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Commercial fishing halted: Low escapement numbers on Kenai River force Fish and Game to act

Posted: Tuesday, July 28, 2009

Dwindling sockeye salmon escapement numbers in the Kenai River over the past few days forced the Alaska Department of Fish and Game to close some commercial fisheries Monday, leaving Thursday's fishing prospect uncertain.

Photo By M. Scott Moon
Photo By M. Scott Moon
The F/V Redoubt and F/V Albacore bring a day's harvest of red salmon into the port of Kenai last Thursday evening.

After Fish and Game made an in-season assessment Friday and tallied total escapement for the Kenai and Kasilof rivers Sunday, it decided to close all commercial fisheries that harvest Kenai reds.

"Our sockeye salmon run will likely be less than our preseason projection for the Kenai River," said Pat Shields, Fish and Game assistant manager of Upper Cook Inlet commercial fisheries.

The department's preseason projection of 2.4 million returning reds is expected to be on the high side, as a run of less than 2 million is predicted, according to the in-season assessment.

Because of the run size, Fish and Game reduced its in-river goal for the Kenai to 650,000 to 850,000, down from the original goal of 750,000 to 900,000.

Through Sunday, 455,000 sockeye passed the sonar site at Mile 19 in the Kenai.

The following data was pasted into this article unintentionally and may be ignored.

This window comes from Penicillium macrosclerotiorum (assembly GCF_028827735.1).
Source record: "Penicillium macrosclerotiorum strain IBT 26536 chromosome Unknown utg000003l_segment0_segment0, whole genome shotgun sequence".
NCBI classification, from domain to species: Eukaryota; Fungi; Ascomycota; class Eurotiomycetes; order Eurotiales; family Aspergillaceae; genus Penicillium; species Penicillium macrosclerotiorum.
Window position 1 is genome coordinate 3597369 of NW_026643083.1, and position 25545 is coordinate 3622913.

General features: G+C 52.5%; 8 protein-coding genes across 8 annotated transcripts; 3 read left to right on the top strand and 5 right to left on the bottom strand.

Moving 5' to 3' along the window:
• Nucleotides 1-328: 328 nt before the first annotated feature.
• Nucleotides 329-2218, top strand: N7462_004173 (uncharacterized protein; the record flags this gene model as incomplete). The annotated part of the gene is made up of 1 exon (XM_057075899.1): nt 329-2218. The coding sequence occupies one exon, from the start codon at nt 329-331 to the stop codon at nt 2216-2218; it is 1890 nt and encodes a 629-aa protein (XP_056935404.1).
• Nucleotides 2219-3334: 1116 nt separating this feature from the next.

"We're estimating that the run will be at least two days early," Shields said.

On average, the mid-point of the run for Cook Inlet is July 15; however, this year data suggests half of the run was in by July 13.

An early run typically means more escapements occurs earlier, leaving weaker tail ends to the season.

"With the projection of an early run, we need to be much closer to our minimum in-river goal to allow commercial fishing than if it was on time or late," Shields said. "The commercial fishing period on Thursday is very much in question."

Unless the situation takes a drastic change, it's likely Thursday also will be closed to commercial fishing.

"This is a day-to-day call, and we will wait until Wednesday to make that call," Shields said. "Escapements would have to increase significantly in the Kenai to make us feel comfortable enough to fish on Thursday."

Over the past 10 years, the average passage of sockeye through July 26 is 612,000 for the Kenai.

On the Kasilof River, Fish and Game is hoping to buck the trend over the last decade of exceeding its optimum escapement goal -- and it's close to doing so.

As of Sunday, the escapement total was 225,000 sockeye for the Kasilof, remaining within the OEG of 150,000 to 300,000.

Because the Kasilof is an earlier run than the Kenai in its timing, it's still possible Fish and Game will reach its goal for the season.

"At this point, we have a pretty good chance of staying within the OEG," Shields said.

In order to slow the rate of escapement of sockeye in the Kasilof, over the past couple of weeks, setnetters have been permitted to fish one-half mile off of the beach south of the Blanchard line to the Ninilchik River.

On average over the last 10 years, 80 percent of the run is complete by July 26. The average escapement for the same date is 270,000.

"Most of those years we exceeded the goal in the Kasilof," Shields said.

Personal-use dipnet fisheries on the Kenai and Kasilof rivers remain open. Kenai's dipnet fishery closes Friday, while Kasilof's closes Aug. 7.

Mike Nesper can be reached at mike.nesper@peninsulaclarion.com.



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